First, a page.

Max credits per degree:3
Course Format:LEC
ACE Outcomes: ACE 5 Humanities

Credit Hours:3

ACE:ACE 5 Humanities

GLST383
Women Write the WorldCrosslisted with MODL 383, ENGL 383, WMNS 383

Description: Survey on the literary production written by women in Europe, Asia, Africa and Latin America.

Course details
Credit Hours:3
Max credits per semester:3
Max credits per degree:3
Course Format:LEC
ACE Outcomes: ACE 9 Global/Diversity

Credit Hours:3

ACE:ACE 9 Global/Diversity

GLST395
Internship in Global Studies

Prerequisites: Permission

Students must apply to the Chief Adviser of Global Studies the semester preceding the one in which they wish to register. GLST 395 is 'Pass/No Pass only'.

Description: Internship program in a foreign country or in the United States with a governmental or private agency involved in global issues.

Course details
Credit Hours:3
Max credits per semester:3
Max credits per degree:6
Course Format:FLD

Credit Hours:3

ACE:

GLST491
Special Topics

Description: Topics vary.

Course details
Credit Hours:3
Max credits per semester:3
Max credits per degree:12
Course Format:LEC

Credit Hours:3

ACE:

GLST494
Seminar in Global Studies

Prerequisites: Junior standing with 18 credits completed toward major in Global Studies

Only 3 hours of GLST 494 will count toward the Global Studies major.

Description: Capstone course for majors in global studies. Topical seminar for seniors; required for all majors in global studies. Offered with a different topic each time and taught by program faculty.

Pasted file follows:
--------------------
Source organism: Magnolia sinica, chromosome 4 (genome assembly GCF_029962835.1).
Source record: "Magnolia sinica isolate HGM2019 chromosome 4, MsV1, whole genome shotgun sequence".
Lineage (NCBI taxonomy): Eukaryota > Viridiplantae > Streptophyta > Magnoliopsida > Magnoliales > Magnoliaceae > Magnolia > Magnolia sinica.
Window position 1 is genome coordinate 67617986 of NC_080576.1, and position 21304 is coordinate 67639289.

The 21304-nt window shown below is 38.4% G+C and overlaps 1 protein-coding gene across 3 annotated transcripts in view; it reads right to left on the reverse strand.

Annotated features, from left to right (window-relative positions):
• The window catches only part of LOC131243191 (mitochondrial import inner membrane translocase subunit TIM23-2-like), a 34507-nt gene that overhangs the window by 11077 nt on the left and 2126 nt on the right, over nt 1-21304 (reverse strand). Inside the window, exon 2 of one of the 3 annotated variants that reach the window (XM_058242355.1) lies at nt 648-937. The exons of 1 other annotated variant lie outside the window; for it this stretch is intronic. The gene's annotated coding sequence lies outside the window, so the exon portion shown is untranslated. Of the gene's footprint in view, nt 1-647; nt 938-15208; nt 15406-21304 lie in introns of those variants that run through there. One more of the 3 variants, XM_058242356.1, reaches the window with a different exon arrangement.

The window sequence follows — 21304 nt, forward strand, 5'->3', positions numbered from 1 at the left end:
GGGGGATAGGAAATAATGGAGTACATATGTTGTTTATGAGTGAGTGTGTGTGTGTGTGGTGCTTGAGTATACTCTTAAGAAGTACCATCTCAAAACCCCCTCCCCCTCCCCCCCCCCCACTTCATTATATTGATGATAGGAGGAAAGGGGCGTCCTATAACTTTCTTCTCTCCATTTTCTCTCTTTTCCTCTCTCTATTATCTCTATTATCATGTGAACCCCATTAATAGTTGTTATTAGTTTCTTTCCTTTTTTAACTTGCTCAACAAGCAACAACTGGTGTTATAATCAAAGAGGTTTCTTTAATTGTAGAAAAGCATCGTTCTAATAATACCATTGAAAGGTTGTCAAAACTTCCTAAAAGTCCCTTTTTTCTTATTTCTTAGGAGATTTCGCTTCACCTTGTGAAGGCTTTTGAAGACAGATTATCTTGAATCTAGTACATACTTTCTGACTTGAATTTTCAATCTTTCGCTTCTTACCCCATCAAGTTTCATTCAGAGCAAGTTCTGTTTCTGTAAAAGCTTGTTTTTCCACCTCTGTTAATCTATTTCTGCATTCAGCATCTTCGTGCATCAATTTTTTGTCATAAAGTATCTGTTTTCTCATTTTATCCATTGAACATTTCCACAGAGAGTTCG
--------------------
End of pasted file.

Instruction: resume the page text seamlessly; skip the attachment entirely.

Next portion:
Course details
Credit Hours:3
Max credits per semester:3
Max credits per degree:6
Course Format:LEC
ACE Outcomes: ACE 10 Integrated Product

Credit Hours:3

ACE:ACE 10 Integrated Product

GLST499
Independent Study

Prerequisites: Sophomore standing; and 9 credit hours completed toward major in Global Studies; and permission

Projects as approved by the Director of Global Studies. Pass/No Pass only.

Course details
Credit Hours:1-6
Max credits per semester:6
Max credits per degree:12
Course Format:IND

Credit Hours:1-6

ACE:

PLEASE NOTE
This document represents a sample 4-year plan for degree completion with this major. Actual course selection and sequence may vary and should be discussed individually with your college or department academic advisor. Advisors also can help you plan other experiences to enrich your undergraduate education such as internships, education abroad, undergraduate research, learning communities, and service learning and community-based learning.


Global Studies (B.A.)

Icon Legend: CriticalCritical
15 HR TERM 1
Global Studies CoreCritical
complete GLST 201, GLST 160
6hr
C
GLST 201 and 160 are ideally completed in the first term of enrollment. They become critical to your success in the major if not completed by the fourth term of enrollment.

ACE 1 Written Texts
complete 1 from ACE1
3hr

ACE 4 Sciences
complete 1 from ACE4
3hr

CDR E: Language
recommend 1 or more courses
3hr
If not complete, choose a language course according to your placement and proficiency. CDR E is met after 4th level (202) of most languages.
15 HR TERM 2
Region: Africa Mid East
recommend 1 or more courses
3hr
C
Recommended to take a course towards a 9 hour Regional Specialization this term. Regions include: Africa, The Middle East, Asia, Eurasia, Europe, and Latin America.

CDR A: Writing
complete 1 from ACE1
3hr
Complete an additional course approved as ACE 1.

CDR B: Math/Sci w/Lab
complete 1 from Approved Science Courses
3hr